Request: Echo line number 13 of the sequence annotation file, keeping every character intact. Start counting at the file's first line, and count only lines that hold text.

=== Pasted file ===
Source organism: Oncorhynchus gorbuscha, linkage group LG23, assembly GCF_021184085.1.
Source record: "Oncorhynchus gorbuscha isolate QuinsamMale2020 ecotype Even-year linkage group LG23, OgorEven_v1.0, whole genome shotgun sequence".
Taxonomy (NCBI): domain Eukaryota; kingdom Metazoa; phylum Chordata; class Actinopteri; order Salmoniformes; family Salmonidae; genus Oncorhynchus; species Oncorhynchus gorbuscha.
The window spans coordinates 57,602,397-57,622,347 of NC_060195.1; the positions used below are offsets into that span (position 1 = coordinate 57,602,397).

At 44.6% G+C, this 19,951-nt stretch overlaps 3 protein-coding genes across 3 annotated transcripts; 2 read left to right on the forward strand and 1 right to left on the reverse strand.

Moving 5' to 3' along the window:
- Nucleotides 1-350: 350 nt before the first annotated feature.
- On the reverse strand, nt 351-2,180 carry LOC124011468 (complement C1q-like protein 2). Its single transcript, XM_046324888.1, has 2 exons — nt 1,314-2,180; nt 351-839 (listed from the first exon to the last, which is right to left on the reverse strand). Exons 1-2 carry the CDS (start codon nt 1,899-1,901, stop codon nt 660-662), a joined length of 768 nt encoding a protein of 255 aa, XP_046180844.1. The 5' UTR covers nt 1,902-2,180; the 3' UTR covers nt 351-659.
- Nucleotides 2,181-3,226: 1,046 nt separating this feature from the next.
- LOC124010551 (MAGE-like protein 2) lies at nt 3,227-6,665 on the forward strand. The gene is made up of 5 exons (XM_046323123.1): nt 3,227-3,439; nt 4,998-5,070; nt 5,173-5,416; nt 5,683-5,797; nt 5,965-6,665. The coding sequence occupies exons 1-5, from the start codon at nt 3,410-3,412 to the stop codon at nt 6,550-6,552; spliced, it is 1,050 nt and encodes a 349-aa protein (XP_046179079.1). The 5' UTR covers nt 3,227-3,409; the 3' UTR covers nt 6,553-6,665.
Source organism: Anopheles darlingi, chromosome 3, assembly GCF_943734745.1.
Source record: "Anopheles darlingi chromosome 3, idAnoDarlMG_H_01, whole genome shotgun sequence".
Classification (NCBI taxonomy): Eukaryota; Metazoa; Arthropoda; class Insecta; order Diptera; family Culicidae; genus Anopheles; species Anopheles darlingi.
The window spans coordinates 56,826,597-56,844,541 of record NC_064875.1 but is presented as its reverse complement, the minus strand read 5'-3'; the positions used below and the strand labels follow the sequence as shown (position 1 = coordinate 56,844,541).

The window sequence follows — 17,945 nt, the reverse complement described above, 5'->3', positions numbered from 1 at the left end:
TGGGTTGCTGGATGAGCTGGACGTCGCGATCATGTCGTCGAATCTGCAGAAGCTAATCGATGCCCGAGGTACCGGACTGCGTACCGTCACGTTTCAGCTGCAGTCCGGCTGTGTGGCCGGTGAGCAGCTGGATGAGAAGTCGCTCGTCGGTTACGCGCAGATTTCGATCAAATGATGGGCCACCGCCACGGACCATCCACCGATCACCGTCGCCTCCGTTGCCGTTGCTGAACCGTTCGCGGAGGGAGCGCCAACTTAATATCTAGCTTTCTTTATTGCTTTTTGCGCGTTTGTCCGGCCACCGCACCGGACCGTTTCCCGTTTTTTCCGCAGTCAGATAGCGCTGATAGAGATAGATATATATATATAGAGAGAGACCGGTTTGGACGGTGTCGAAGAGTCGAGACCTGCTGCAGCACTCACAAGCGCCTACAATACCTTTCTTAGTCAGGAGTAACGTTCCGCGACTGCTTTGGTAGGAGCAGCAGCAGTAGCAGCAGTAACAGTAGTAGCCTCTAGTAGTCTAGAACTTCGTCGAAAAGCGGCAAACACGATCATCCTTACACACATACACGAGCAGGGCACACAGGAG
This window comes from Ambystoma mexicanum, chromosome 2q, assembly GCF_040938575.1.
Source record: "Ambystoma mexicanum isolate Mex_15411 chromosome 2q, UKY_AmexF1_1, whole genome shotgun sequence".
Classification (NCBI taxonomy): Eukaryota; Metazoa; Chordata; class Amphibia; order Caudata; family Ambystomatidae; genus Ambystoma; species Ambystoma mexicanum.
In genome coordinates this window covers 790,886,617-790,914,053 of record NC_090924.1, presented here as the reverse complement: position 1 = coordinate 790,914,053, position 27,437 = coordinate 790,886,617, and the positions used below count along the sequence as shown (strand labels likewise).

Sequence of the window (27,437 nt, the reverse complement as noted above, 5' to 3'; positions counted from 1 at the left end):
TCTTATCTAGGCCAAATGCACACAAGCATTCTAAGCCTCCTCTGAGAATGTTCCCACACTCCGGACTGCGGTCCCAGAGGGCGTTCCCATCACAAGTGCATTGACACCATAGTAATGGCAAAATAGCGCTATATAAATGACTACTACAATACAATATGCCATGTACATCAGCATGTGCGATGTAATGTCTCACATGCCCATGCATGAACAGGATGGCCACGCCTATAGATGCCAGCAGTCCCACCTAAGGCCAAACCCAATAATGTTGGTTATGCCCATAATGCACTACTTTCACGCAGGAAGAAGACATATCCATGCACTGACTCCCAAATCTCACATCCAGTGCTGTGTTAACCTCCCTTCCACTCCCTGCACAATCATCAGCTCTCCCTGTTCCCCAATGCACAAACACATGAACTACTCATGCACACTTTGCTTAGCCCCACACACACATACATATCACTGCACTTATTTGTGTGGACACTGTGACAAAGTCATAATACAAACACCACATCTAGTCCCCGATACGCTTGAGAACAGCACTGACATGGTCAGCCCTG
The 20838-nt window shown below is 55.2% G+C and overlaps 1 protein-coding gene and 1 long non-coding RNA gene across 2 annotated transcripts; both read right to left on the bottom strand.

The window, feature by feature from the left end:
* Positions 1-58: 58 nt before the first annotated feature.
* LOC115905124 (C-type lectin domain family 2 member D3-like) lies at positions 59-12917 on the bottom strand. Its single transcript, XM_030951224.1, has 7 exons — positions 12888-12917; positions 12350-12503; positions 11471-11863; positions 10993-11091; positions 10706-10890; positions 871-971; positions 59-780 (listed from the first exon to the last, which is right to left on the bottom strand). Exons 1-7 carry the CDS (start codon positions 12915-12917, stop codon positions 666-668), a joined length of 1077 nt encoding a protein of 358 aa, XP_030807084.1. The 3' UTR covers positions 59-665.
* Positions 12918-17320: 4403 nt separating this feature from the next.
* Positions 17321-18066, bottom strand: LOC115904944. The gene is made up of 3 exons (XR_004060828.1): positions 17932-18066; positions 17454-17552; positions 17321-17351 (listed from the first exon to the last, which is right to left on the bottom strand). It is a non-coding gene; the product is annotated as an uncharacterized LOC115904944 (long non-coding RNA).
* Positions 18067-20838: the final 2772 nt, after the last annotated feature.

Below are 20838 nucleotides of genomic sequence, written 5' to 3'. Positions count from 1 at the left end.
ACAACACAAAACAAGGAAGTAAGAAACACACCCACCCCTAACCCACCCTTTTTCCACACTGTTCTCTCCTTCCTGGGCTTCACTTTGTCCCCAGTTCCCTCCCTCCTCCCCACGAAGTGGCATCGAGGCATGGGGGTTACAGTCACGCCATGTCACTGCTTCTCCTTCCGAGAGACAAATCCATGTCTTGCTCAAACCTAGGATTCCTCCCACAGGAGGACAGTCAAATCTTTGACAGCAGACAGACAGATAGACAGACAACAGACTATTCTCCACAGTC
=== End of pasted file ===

Classification (NCBI taxonomy): Eukaryota; Metazoa; Arthropoda; class Insecta; order Diptera; family Culicidae; genus Anopheles; species Anopheles darlingi.